1. Plant capacity assumed at 70 kt per quarter
  2. An assumed ramp up profile (row 42) in milling years
  3. Amount of available ore in the stockpile (row 45)

The amount of milled high grade ore is the lesser of the available ore (row 45) vs. the applicable plant capacity (row 43). This is because if you have a higher plant capacity than available ore, you can only mill the available ore. Likewise, if you have more available ore than plant capacity, you can only mill up to the plant capacity.

Any excess capacity we can use to further process additional lower grade ores.

  • Capacity (H43) = Full capacity (C43) x ramp up (H42)
  • Available Ore (H45) = Ore stockpile opening balance (H24) + ore mined (H25)
  • Throughput (H46) = minimum of available ore (H43) and capacity (H45)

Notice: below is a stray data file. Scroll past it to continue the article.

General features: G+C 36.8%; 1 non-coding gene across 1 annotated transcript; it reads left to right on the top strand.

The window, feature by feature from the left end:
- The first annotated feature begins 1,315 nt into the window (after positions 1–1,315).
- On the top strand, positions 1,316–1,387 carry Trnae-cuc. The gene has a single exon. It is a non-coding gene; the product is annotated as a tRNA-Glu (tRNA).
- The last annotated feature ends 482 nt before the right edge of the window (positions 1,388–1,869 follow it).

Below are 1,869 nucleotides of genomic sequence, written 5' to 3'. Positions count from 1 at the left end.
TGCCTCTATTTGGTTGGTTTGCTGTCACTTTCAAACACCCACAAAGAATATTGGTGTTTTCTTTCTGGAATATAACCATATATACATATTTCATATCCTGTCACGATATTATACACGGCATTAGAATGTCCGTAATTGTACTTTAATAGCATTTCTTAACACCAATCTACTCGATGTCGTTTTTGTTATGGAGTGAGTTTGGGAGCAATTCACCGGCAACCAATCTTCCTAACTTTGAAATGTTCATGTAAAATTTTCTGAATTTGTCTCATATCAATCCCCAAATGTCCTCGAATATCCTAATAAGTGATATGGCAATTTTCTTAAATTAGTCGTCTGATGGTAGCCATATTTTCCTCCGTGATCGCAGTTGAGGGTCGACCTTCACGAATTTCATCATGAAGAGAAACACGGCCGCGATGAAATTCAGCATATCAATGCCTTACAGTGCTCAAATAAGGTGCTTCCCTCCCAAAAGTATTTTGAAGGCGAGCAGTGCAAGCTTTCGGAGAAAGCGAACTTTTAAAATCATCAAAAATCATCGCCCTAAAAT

• Remaining capacity (H48)= capacity (H43) – throughput (H46)

Model the ‘contained gold’- account in the mining stockpile

The final step is to complete the stockpile account for contained gold.

Similar to the ore stockpile account in screenshot 4, there is an opening balance and a closing balance for this account. Adding to the stockpile is the contained gold from the ore mined.

Depleting the account is the contained gold of the ore milled.

  • Balance B/f (H30) = Balance C/f of previous period (G33)
  • Balance C/f (I33) = Balance B/f (I30) + mined (I31) – milled (I32)
  • Contained gold mined (H31) is calculated in the mining section (screenshot 2, H11)
  • Contained gold milled (H32) = average grade (H26) x ore milled (H35)